by St. Thomas Aquinas
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Written from 1265-1274, the Summa Theologica is St. Thomas
Aquinas' greatest work. Originally written for the "instruction of
beginners," time has shown that all believers can come to learn from
this enriching book. Organized systemically for the clearest way of
"setting forth" the "sacred doctrine," Aquinas addresses many of
Christianity's most pertinent questions in this multi-volume work. The
First Part of the Summa begins with the existence and nature of
God, before moving to creation and the nature of man. The Second Part
contains his examination of morality and law; it also provides his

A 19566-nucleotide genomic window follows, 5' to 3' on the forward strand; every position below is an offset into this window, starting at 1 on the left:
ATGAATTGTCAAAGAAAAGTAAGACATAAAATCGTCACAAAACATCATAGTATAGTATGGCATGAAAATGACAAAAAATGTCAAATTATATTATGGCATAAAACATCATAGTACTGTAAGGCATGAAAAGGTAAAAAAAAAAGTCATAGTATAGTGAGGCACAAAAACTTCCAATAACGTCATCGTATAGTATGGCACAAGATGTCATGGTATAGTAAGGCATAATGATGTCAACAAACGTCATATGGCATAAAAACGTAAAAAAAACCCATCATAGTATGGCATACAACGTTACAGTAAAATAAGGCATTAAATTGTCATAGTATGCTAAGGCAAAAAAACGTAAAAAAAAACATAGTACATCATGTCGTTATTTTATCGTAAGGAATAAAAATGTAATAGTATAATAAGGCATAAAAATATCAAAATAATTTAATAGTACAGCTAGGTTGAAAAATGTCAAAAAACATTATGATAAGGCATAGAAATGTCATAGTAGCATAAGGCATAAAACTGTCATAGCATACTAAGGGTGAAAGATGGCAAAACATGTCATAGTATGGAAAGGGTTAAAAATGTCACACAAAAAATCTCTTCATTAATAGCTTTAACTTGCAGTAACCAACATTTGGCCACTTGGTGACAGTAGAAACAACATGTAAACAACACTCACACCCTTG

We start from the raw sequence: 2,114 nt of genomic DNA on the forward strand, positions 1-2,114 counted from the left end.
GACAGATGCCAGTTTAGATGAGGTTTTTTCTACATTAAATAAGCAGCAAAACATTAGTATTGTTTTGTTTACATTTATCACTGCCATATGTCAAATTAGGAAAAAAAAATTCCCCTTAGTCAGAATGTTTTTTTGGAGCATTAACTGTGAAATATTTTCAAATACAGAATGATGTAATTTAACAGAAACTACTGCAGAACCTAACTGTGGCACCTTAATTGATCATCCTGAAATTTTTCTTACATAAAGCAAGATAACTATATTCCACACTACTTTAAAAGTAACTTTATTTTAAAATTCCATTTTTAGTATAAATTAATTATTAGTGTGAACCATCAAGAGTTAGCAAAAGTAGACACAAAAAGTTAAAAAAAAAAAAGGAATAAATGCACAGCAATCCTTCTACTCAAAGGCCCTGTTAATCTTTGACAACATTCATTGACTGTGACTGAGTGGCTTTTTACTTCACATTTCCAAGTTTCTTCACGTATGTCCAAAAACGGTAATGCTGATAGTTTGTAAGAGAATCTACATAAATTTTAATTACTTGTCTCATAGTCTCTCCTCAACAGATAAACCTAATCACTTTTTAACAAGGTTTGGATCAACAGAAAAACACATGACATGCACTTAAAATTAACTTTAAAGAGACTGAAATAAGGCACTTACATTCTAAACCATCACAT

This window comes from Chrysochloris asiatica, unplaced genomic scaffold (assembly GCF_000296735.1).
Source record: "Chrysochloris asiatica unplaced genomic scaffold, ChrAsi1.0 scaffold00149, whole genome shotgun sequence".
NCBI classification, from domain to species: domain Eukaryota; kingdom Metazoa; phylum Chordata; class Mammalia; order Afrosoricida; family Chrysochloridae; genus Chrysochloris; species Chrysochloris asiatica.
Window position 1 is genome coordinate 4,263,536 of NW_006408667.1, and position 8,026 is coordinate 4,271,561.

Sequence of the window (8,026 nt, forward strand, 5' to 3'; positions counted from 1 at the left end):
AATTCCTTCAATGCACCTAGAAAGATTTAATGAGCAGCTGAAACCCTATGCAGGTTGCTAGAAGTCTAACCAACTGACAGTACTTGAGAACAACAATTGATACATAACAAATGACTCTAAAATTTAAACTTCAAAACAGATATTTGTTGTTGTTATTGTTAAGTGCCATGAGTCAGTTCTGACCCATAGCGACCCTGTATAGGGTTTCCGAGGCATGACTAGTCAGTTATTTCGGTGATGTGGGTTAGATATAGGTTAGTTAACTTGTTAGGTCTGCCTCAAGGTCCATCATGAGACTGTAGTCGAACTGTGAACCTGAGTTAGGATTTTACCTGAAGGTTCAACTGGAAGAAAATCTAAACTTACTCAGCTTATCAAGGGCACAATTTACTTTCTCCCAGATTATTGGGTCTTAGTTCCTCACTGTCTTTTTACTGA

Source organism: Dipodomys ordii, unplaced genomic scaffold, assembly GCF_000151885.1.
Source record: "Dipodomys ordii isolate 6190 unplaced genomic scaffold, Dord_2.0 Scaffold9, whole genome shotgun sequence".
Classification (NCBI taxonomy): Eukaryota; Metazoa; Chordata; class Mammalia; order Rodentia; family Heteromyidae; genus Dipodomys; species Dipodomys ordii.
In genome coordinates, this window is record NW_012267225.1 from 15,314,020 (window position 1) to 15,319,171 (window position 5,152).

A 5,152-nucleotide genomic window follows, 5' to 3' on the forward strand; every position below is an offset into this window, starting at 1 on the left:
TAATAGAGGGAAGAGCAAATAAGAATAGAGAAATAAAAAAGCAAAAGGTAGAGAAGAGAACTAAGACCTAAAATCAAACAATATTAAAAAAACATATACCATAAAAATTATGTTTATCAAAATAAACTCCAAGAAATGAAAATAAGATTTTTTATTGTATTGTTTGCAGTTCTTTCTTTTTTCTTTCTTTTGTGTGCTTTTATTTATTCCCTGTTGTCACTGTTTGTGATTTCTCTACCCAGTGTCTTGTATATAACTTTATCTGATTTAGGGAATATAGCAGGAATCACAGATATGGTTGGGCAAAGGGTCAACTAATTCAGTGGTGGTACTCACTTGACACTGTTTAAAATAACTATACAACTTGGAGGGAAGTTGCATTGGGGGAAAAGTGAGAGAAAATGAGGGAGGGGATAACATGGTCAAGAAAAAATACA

account of the theological virtues, the cardinal virtues, and the seven
deadly sins. The Third Part, uncompleted due to Aquinas' death, treats
the incarnation and the sacraments. Taken together, the three parts
compose one of the most impressive works of Christianity. Indeed,
countless people from many centuries have studied and learned from the
Summa; it has been widely influential from Aquinas' own day to
the present. Hence, those with a passing inquiry or a serious question,
an existential concern or a philosophical problem, can learn much from
reading and studying St. Thomas Aquinas' Summa Theologica.
CCEL Staff Writer
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